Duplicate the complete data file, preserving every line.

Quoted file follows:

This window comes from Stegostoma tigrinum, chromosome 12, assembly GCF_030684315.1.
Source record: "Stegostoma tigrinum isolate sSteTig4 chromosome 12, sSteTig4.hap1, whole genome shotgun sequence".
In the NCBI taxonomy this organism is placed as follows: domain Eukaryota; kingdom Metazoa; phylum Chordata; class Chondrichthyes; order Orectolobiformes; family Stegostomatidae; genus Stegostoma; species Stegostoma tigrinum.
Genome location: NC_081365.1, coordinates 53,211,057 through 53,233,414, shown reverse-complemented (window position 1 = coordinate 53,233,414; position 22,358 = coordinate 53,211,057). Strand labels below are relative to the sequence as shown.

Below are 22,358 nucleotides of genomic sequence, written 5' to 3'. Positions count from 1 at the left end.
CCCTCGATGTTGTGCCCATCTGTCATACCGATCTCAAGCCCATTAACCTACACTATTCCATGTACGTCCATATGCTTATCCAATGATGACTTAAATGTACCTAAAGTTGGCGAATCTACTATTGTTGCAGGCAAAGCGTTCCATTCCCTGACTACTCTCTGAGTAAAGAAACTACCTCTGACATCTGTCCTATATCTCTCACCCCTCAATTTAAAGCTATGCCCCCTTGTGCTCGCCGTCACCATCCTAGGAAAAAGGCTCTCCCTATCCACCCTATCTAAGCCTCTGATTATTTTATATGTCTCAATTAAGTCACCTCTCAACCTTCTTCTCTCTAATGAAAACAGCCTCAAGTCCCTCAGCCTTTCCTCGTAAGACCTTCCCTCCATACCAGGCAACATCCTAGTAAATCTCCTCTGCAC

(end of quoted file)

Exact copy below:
This window comes from Stegostoma tigrinum, chromosome 12, assembly GCF_030684315.1.
Source record: "Stegostoma tigrinum isolate sSteTig4 chromosome 12, sSteTig4.hap1, whole genome shotgun sequence".
In the NCBI taxonomy this organism is placed as follows: domain Eukaryota; kingdom Metazoa; phylum Chordata; class Chondrichthyes; order Orectolobiformes; family Stegostomatidae; genus Stegostoma; species Stegostoma tigrinum.
Genome location: NC_081365.1, coordinates 53,211,057 through 53,233,414, shown reverse-complemented (window position 1 = coordinate 53,233,414; position 22,358 = coordinate 53,211,057). Strand labels below are relative to the sequence as shown.

Below are 22,358 nucleotides of genomic sequence, written 5' to 3'. Positions count from 1 at the left end.
CCCTCGATGTTGTGCCCATCTGTCATACCGATCTCAAGCCCATTAACCTACACTATTCCATGTACGTCCATATGCTTATCCAATGATGACTTAAATGTACCTAAAGTTGGCGAATCTACTATTGTTGCAGGCAAAGCGTTCCATTCCCTGACTACTCTCTGAGTAAAGAAACTACCTCTGACATCTGTCCTATATCTCTCACCCCTCAATTTAAAGCTATGCCCCCTTGTGCTCGCCGTCACCATCCTAGGAAAAAGGCTCTCCCTATCCACCCTATCTAAGCCTCTGATTATTTTATATGTCTCAATTAAGTCACCTCTCAACCTTCTTCTCTCTAATGAAAACAGCCTCAAGTCCCTCAGCCTTTCCTCGTAAGACCTTCCCTCCATACCAGGCAACATCCTAGTAAATCTCCTCTGCAC